Vitiligo can be observed during the development of malignant melanoma.

Nevus Sutton is as nevus surrounded by a depigmented halo white.

Nevus may regress or disappear completely. This is normal during adolescence and young adulthood. In the older patient, an excisional biopsy is needed to avoid missing a malignant melanoma.


The examination found the notion of X-ray irradiation, exposure to ultraviolet (UV), burns, cold, mechanical attack.

Stopping physical aggression is necessary.

Depigmentation related to chemical agents can be professional, cosmetic, accidental or drug. The interview is crucial.

The majority of skin depigmentation is related to the application of topical treatments, in particular:

– Corticosteroids;

– Peroxides;

– Antimitotic in local applications.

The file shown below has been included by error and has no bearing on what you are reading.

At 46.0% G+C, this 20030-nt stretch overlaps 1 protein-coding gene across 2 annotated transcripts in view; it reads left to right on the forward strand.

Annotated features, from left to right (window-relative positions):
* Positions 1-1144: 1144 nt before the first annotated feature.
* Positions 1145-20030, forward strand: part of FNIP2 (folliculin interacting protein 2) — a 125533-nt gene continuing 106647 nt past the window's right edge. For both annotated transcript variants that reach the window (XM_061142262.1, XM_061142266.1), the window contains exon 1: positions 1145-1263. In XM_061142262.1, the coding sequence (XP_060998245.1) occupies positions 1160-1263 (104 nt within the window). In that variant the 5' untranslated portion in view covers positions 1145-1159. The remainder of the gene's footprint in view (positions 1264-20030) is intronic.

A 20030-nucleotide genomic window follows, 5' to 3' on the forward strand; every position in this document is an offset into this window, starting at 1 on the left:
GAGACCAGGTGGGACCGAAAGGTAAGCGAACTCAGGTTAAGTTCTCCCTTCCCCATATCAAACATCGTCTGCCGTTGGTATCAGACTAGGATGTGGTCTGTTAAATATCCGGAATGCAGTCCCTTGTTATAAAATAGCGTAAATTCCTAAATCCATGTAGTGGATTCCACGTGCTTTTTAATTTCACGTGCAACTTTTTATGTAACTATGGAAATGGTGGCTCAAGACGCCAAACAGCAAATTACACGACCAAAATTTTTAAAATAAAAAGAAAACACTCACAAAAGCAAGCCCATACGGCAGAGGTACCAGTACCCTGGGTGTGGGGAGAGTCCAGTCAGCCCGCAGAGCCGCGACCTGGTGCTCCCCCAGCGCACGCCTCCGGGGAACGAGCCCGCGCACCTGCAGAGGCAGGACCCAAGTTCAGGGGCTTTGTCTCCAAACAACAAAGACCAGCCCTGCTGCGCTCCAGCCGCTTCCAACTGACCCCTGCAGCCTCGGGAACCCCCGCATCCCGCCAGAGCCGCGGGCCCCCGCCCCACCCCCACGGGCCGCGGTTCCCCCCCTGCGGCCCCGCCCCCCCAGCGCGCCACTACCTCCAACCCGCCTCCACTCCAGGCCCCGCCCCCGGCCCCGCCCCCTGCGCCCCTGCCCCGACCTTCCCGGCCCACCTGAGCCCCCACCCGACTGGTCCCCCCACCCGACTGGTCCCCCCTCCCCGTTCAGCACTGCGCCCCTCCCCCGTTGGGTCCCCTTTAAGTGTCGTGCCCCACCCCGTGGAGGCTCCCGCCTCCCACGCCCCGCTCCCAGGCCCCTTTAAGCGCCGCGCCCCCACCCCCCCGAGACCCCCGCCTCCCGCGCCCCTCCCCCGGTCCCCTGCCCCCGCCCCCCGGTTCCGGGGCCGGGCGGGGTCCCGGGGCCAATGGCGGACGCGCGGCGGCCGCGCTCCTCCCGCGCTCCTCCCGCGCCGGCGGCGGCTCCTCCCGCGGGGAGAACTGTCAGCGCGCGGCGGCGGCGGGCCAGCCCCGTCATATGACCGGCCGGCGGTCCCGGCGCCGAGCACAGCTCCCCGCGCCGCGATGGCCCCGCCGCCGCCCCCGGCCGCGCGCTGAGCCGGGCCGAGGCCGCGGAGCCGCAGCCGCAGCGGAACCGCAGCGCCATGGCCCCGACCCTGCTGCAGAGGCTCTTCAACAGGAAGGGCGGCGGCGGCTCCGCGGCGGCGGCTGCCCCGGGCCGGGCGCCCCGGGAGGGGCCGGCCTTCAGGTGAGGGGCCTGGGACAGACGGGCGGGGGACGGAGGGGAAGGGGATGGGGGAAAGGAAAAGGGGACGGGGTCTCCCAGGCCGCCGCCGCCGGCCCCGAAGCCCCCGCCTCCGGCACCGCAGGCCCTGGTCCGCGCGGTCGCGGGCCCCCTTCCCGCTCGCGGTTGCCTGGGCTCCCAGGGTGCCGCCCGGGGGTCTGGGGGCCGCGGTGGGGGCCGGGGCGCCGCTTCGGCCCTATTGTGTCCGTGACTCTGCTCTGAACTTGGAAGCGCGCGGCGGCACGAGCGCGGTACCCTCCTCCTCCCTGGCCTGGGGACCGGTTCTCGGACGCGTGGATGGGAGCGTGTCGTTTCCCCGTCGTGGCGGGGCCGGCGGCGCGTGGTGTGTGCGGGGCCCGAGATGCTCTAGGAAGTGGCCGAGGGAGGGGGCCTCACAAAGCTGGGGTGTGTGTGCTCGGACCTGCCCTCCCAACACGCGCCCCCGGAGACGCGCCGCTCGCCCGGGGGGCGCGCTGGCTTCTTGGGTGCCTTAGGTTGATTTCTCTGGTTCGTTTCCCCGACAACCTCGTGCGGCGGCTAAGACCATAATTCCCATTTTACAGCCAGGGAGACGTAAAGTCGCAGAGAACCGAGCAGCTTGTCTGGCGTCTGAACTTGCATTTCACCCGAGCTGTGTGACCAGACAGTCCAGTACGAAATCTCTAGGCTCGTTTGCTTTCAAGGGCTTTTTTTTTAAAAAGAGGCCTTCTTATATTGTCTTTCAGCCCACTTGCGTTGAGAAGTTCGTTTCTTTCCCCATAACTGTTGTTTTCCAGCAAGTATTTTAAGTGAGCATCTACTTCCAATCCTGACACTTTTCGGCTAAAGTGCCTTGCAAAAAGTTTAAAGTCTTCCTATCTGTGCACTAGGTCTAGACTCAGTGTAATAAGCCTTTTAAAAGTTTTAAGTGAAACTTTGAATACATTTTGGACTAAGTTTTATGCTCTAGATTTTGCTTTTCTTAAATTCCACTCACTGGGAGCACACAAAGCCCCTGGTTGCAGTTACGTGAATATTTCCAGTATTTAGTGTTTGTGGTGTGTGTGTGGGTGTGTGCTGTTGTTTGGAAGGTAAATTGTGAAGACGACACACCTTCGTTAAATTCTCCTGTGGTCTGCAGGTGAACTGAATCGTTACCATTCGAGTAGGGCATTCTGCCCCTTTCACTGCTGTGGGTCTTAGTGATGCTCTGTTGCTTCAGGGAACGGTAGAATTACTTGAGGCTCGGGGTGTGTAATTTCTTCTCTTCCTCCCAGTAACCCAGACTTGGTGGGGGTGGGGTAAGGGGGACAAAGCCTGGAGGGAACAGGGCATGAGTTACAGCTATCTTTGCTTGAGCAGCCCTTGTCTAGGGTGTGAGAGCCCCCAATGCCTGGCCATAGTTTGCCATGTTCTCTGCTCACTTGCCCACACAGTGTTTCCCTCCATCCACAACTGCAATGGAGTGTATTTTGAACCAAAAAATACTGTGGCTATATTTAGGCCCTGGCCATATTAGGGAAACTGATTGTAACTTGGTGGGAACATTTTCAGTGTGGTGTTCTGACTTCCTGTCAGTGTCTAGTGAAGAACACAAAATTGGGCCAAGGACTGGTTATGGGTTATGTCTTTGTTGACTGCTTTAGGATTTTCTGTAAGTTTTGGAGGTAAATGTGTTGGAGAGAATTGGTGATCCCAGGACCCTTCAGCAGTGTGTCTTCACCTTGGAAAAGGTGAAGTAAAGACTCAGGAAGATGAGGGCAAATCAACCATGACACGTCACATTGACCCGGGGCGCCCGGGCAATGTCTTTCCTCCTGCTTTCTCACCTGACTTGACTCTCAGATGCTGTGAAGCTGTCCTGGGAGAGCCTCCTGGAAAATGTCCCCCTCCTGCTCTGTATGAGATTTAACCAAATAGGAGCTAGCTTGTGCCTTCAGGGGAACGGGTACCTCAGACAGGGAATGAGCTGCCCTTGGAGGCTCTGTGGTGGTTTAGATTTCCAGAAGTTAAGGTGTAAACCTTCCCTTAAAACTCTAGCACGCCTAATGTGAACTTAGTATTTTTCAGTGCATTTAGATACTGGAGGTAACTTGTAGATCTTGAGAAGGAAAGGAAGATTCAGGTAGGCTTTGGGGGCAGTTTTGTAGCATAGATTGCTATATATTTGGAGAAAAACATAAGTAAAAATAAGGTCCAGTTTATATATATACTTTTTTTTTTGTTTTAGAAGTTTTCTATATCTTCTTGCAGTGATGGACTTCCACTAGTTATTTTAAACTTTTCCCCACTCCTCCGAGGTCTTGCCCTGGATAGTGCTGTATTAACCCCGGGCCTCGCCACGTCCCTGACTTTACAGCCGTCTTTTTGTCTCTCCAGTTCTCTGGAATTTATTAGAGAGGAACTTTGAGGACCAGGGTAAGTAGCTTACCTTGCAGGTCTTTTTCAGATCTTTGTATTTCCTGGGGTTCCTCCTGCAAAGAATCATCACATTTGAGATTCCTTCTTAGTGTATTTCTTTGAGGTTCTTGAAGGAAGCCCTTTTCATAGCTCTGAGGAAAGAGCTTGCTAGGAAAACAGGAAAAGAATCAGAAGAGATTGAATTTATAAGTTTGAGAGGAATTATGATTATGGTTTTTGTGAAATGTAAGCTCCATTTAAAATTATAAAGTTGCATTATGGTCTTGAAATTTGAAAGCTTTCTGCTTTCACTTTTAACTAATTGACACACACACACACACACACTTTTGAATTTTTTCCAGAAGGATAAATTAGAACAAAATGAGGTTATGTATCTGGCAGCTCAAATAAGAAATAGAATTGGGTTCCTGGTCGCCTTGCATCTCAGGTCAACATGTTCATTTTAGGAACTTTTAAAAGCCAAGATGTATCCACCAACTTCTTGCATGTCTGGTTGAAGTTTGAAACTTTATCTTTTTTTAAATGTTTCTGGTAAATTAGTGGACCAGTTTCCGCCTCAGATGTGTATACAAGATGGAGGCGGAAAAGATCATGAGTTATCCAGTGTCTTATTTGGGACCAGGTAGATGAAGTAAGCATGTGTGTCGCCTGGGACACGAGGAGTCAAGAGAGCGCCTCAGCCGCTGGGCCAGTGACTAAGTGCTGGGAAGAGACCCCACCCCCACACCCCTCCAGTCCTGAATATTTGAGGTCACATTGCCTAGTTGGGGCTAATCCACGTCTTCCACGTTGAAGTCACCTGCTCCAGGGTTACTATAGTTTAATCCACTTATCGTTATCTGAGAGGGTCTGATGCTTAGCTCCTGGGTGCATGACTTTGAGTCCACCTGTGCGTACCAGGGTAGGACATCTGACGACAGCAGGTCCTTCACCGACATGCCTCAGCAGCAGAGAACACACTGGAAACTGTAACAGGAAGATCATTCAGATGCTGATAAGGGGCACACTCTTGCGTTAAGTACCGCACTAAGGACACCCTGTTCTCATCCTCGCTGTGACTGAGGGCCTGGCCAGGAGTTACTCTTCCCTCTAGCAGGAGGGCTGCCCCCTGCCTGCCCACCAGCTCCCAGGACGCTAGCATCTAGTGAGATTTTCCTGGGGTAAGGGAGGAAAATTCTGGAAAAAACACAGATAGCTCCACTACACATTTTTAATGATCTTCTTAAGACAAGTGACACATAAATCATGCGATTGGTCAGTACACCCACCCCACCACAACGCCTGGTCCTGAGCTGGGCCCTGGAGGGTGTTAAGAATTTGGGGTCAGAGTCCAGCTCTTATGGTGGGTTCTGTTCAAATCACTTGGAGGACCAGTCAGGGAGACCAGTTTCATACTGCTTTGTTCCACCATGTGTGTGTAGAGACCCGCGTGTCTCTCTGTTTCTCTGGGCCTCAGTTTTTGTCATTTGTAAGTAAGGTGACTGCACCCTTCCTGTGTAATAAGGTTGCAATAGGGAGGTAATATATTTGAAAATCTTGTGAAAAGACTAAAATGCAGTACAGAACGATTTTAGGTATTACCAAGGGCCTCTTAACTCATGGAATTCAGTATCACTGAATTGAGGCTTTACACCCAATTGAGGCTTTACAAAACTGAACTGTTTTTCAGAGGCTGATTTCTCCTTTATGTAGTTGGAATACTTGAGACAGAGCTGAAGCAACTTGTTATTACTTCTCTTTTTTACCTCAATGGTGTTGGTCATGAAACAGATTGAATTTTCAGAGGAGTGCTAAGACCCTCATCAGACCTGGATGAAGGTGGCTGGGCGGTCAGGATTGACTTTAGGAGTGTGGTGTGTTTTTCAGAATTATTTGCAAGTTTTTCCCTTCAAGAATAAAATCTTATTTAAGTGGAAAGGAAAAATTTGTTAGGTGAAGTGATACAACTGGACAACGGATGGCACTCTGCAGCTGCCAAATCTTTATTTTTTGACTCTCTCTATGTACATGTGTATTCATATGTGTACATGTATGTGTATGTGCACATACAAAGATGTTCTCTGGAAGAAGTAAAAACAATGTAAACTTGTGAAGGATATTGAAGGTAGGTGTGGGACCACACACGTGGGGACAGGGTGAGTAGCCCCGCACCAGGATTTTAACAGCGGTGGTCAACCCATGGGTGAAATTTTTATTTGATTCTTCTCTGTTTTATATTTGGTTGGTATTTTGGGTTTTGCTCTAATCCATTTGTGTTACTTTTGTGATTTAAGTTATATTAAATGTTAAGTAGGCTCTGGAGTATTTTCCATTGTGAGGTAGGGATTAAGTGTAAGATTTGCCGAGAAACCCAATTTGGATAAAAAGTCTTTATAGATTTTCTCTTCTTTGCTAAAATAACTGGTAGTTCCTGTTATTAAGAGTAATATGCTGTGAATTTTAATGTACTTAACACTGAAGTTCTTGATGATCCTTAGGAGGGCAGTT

Thio-uracil, used in the treatment of hyperthyroidism, has been incriminated. Mephenesin (Decontractyl®) butyrophenone, chloroquine give hair depigmentation.

Phenol derivatives are used in rubber industries, detergents, chemicals, disinfectants, printing inks.

Stopping the depigmenting agent may be necessary.


A Hypomelanosis can be observed during major denutrition:

– Kwashiorkor;

– Inflammatory bowel disease;

– Nephrotic syndrome;

– Small bowel resections important;

– Malabsorption, etc.

It particularly affects hair. The management of the underlying disease and nutrition is crucial.


Secondary syphilis:

Depigmented spots of the sides of the neck are a classic clinical signs of secondary syphilis (Venus necklace).


Onchocerciasis (river blindness) is observed in patients who stayed in tropical Africa, Central and South America and Yemen, especially in the course of rapid water’s edge. The hypopigmentation is related pruritus (itch filarial) particularly on the pretibial areas.